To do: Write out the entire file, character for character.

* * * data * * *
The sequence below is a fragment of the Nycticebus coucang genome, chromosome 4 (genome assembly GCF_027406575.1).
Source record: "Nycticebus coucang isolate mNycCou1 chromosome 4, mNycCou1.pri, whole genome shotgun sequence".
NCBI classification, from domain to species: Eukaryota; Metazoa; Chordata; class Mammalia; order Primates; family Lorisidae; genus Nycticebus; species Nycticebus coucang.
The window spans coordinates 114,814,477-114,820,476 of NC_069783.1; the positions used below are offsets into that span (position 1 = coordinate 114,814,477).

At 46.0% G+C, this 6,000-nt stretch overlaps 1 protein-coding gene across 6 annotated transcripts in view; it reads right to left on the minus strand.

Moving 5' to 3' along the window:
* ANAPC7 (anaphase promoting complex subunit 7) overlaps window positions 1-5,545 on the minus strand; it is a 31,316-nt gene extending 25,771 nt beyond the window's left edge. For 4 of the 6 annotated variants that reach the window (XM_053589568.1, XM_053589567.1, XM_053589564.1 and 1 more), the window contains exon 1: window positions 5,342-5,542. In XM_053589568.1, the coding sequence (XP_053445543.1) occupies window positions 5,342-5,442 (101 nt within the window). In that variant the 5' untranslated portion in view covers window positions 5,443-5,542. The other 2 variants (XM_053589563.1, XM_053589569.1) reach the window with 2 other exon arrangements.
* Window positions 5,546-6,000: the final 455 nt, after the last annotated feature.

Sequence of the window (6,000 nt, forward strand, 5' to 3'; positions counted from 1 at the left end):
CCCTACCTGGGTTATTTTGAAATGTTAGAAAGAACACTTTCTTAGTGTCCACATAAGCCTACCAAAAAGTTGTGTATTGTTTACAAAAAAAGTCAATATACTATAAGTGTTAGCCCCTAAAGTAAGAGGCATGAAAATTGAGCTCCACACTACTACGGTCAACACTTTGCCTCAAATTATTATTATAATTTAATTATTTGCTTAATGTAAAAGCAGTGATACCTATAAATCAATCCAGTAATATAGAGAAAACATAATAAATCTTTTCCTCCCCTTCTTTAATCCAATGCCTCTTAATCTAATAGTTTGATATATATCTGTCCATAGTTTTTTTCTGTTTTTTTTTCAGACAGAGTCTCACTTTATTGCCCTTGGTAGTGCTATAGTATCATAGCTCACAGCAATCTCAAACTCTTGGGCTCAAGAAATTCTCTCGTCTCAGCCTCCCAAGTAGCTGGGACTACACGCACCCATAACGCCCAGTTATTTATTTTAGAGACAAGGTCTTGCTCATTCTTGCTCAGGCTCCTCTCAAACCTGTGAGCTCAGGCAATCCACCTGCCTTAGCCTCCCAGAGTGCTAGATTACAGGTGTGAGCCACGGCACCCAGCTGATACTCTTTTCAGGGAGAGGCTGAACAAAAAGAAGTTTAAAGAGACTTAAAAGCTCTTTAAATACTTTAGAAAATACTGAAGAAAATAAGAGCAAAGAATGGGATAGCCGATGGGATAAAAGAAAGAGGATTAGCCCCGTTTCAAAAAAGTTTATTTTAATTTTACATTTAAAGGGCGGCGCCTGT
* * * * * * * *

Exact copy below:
The sequence below is a fragment of the Nycticebus coucang genome, chromosome 4 (genome assembly GCF_027406575.1).
Source record: "Nycticebus coucang isolate mNycCou1 chromosome 4, mNycCou1.pri, whole genome shotgun sequence".
NCBI classification, from domain to species: Eukaryota; Metazoa; Chordata; class Mammalia; order Primates; family Lorisidae; genus Nycticebus; species Nycticebus coucang.
The window spans coordinates 114,814,477-114,820,476 of NC_069783.1; the positions used below are offsets into that span (position 1 = coordinate 114,814,477).

At 46.0% G+C, this 6,000-nt stretch overlaps 1 protein-coding gene across 6 annotated transcripts in view; it reads right to left on the minus strand.

Moving 5' to 3' along the window:
* ANAPC7 (anaphase promoting complex subunit 7) overlaps window positions 1-5,545 on the minus strand; it is a 31,316-nt gene extending 25,771 nt beyond the window's left edge. For 4 of the 6 annotated variants that reach the window (XM_053589568.1, XM_053589567.1, XM_053589564.1 and 1 more), the window contains exon 1: window positions 5,342-5,542. In XM_053589568.1, the coding sequence (XP_053445543.1) occupies window positions 5,342-5,442 (101 nt within the window). In that variant the 5' untranslated portion in view covers window positions 5,443-5,542. The other 2 variants (XM_053589563.1, XM_053589569.1) reach the window with 2 other exon arrangements.
* Window positions 5,546-6,000: the final 455 nt, after the last annotated feature.

Sequence of the window (6,000 nt, forward strand, 5' to 3'; positions counted from 1 at the left end):
CCCTACCTGGGTTATTTTGAAATGTTAGAAAGAACACTTTCTTAGTGTCCACATAAGCCTACCAAAAAGTTGTGTATTGTTTACAAAAAAAGTCAATATACTATAAGTGTTAGCCCCTAAAGTAAGAGGCATGAAAATTGAGCTCCACACTACTACGGTCAACACTTTGCCTCAAATTATTATTATAATTTAATTATTTGCTTAATGTAAAAGCAGTGATACCTATAAATCAATCCAGTAATATAGAGAAAACATAATAAATCTTTTCCTCCCCTTCTTTAATCCAATGCCTCTTAATCTAATAGTTTGATATATATCTGTCCATAGTTTTTTTCTGTTTTTTTTTCAGACAGAGTCTCACTTTATTGCCCTTGGTAGTGCTATAGTATCATAGCTCACAGCAATCTCAAACTCTTGGGCTCAAGAAATTCTCTCGTCTCAGCCTCCCAAGTAGCTGGGACTACACGCACCCATAACGCCCAGTTATTTATTTTAGAGACAAGGTCTTGCTCATTCTTGCTCAGGCTCCTCTCAAACCTGTGAGCTCAGGCAATCCACCTGCCTTAGCCTCCCAGAGTGCTAGATTACAGGTGTGAGCCACGGCACCCAGCTGATACTCTTTTCAGGGAGAGGCTGAACAAAAAGAAGTTTAAAGAGACTTAAAAGCTCTTTAAATACTTTAGAAAATACTGAAGAAAATAAGAGCAAAGAATGGGATAGCCGATGGGATAAAAGAAAGAGGATTAGCCCCGTTTCAAAAAAGTTTATTTTAATTTTACATTTAAAGGGCGGCGCCTGT